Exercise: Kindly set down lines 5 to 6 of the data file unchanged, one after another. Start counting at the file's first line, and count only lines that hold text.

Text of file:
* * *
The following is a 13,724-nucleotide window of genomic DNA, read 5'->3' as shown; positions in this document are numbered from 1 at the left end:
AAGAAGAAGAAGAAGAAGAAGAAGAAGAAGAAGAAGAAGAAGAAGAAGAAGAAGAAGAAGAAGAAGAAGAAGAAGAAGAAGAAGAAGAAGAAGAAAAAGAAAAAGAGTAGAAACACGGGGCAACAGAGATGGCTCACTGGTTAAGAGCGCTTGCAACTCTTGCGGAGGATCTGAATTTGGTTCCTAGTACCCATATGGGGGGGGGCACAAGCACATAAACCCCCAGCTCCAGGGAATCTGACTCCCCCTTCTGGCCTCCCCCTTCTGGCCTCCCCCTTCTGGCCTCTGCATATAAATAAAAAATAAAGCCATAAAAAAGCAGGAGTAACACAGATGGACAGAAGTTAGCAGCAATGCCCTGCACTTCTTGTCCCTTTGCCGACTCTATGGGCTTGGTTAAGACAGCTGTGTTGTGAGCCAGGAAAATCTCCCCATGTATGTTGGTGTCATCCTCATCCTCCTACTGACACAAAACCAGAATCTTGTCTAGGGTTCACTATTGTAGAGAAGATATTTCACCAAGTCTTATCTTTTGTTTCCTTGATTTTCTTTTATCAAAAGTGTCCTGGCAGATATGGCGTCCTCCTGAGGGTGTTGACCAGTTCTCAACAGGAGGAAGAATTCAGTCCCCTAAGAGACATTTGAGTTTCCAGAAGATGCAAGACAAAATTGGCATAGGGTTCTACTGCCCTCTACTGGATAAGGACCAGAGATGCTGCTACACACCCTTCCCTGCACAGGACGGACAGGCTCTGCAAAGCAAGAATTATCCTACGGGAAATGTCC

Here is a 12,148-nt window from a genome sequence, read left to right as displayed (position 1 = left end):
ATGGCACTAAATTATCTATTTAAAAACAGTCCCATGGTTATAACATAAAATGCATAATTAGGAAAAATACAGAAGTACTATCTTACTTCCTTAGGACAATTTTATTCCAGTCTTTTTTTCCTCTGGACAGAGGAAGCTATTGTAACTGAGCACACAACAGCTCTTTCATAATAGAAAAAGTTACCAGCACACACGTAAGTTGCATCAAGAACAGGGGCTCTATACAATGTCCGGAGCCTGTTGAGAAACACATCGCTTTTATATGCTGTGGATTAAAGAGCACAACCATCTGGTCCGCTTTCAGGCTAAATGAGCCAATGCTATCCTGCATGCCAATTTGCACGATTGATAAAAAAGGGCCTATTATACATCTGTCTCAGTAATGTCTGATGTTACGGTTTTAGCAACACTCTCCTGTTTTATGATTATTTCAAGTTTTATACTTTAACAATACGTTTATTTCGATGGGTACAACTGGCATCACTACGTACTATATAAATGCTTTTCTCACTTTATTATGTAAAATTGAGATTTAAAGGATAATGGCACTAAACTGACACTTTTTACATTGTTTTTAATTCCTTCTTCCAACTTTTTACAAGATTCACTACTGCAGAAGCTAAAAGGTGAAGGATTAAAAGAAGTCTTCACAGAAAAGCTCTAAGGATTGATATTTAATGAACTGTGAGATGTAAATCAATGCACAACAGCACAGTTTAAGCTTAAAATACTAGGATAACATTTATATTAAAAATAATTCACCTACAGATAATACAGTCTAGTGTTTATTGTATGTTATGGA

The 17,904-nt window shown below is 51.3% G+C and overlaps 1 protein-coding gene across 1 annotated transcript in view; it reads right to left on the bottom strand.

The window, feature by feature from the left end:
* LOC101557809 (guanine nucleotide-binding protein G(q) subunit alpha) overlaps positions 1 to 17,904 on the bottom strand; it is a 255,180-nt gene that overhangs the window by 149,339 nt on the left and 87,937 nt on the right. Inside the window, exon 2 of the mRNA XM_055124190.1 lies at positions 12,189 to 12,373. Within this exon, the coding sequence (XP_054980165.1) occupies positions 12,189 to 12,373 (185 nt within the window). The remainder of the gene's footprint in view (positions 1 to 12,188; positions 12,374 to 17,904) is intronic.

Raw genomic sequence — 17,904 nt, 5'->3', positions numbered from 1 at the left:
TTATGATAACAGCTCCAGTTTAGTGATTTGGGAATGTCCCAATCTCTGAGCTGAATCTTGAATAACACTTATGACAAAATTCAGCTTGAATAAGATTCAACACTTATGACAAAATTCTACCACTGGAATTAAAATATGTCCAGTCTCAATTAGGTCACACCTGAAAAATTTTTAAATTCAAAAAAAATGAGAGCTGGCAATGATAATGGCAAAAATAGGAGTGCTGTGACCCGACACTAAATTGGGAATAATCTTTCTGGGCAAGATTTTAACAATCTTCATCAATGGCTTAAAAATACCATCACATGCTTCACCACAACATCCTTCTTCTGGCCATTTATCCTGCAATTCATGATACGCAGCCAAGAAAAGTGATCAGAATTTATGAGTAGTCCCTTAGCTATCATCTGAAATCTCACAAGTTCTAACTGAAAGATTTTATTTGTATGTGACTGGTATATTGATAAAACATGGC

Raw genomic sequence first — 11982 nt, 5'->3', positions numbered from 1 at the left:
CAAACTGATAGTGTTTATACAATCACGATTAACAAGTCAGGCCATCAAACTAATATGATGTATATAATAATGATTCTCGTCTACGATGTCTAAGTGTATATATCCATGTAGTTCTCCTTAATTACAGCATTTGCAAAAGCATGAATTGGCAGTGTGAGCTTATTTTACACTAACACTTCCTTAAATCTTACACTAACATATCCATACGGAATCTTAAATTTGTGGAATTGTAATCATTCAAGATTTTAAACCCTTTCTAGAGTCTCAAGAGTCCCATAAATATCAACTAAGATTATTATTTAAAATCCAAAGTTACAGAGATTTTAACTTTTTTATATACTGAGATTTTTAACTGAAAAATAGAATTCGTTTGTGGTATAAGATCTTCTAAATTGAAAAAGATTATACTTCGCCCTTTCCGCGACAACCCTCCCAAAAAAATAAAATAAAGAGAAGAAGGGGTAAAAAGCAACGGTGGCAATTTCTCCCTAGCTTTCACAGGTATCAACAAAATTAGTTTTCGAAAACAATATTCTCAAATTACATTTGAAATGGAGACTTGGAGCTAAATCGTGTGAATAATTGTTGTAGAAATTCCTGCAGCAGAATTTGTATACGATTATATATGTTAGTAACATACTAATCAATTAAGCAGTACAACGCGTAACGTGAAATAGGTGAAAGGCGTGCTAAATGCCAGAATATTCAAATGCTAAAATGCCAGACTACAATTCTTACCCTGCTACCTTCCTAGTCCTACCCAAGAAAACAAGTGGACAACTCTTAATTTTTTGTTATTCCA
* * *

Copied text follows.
The 17,904-nt window shown below is 51.3% G+C and overlaps 1 protein-coding gene across 1 annotated transcript in view; it reads right to left on the bottom strand.

The window, feature by feature from the left end: